Patti: It’s great to hear that your audience was so constructive, interactive, and solution-focused. Were there any particular events or groups that you found especially useful or welcoming?

Aisha: I did have the pleasure of attending a PLA recruitment session with my interested colleagues. I was glad to see that PLA really hopes to engage its members at all levels of involvement. The comparatively low levels of effort to work on a temporary taskforce or write for a blog are actively encouraged alongside the higher levels of effort involved in leading a committee, running for office, or working on an award committee. Some PLA members are library directors while others are part-time staff, but PLA seems to really haven taken into account its membership’s rapidly fluctuating time commitments and job schedules and made adjustments accordingly. I think that re-organizing around the needs of their members should prove effective for them long-term. PLA is also unlike many professional conferences I’ve attended in that it did not hold many committee or group meetings during the conference. My understanding is that much of that work is done offline, providing more time for attendees to acclimate to the conference environment and enjoy their overall experience more.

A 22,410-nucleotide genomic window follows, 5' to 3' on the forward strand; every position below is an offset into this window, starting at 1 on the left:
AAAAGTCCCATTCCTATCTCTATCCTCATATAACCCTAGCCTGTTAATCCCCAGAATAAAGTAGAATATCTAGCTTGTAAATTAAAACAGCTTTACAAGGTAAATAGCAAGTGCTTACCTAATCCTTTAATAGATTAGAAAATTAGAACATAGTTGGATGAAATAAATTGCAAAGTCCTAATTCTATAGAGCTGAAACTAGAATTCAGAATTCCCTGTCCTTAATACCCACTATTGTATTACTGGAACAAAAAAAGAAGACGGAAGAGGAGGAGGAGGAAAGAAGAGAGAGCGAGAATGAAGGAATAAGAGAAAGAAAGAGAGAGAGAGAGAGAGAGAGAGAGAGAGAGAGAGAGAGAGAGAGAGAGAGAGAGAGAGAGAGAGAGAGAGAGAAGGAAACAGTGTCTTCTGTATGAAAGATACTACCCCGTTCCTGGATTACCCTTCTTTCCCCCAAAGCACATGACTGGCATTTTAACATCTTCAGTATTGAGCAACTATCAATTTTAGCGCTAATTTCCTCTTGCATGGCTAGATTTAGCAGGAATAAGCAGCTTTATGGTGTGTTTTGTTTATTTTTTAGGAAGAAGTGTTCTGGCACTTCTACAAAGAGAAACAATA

Patti: Not having to attend committee or group meetings sounds like a terrific opportunity to spend more time learning as much as possible from the conference sessions. Was the conference as valuable as you had hoped?